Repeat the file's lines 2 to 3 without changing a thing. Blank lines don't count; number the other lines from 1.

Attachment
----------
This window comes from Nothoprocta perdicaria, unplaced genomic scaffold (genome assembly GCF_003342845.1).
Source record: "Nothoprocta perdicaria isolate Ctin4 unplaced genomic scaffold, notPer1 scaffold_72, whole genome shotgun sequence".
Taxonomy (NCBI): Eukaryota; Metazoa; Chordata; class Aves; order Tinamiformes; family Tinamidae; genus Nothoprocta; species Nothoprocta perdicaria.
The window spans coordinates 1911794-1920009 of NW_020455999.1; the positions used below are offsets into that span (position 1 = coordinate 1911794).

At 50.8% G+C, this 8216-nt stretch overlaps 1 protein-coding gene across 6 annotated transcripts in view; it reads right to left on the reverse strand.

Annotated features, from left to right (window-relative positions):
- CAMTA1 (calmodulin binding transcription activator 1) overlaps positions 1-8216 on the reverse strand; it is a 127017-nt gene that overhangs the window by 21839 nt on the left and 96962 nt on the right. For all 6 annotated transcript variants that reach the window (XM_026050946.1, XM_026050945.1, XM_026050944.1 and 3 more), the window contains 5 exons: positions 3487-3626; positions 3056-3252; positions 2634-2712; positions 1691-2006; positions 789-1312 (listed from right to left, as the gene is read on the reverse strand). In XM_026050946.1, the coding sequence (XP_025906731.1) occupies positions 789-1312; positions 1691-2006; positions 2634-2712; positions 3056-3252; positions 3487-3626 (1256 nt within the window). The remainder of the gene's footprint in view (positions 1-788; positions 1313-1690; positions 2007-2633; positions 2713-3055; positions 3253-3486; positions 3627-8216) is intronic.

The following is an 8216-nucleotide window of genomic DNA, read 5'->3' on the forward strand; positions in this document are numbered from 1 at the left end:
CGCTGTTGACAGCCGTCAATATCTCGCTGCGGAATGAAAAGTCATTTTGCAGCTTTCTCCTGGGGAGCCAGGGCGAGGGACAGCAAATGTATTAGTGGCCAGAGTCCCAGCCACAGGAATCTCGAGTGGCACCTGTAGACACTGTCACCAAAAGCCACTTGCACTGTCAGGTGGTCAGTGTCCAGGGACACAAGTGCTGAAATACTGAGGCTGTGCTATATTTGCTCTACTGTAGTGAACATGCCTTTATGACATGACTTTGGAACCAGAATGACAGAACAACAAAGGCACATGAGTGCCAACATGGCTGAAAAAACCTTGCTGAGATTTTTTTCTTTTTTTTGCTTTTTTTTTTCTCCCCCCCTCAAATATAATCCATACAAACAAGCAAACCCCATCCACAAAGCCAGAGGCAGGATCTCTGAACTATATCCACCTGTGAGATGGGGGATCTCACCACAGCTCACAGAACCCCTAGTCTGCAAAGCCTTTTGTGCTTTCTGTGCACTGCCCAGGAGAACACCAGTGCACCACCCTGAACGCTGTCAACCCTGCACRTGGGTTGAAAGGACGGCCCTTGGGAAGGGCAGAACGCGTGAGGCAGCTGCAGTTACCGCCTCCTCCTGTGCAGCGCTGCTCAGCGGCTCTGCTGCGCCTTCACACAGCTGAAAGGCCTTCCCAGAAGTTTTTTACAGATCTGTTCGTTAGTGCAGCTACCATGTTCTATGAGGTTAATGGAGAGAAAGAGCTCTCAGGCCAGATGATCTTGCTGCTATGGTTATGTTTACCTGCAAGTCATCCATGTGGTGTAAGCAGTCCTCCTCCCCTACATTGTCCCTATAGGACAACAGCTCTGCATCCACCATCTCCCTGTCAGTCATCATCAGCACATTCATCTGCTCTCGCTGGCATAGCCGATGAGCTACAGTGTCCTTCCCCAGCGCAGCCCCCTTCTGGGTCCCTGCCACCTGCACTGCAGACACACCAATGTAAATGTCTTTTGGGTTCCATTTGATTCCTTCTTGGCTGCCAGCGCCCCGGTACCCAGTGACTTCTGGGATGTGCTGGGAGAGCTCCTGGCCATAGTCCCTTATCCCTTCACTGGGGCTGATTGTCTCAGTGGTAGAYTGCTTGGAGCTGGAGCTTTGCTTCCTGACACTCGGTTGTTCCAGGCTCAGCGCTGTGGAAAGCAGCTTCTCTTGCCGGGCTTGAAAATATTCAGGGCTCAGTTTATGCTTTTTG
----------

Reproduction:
Source record: "Nothoprocta perdicaria isolate Ctin4 unplaced genomic scaffold, notPer1 scaffold_72, whole genome shotgun sequence".
Taxonomy (NCBI): Eukaryota; Metazoa; Chordata; class Aves; order Tinamiformes; family Tinamidae; genus Nothoprocta; species Nothoprocta perdicaria.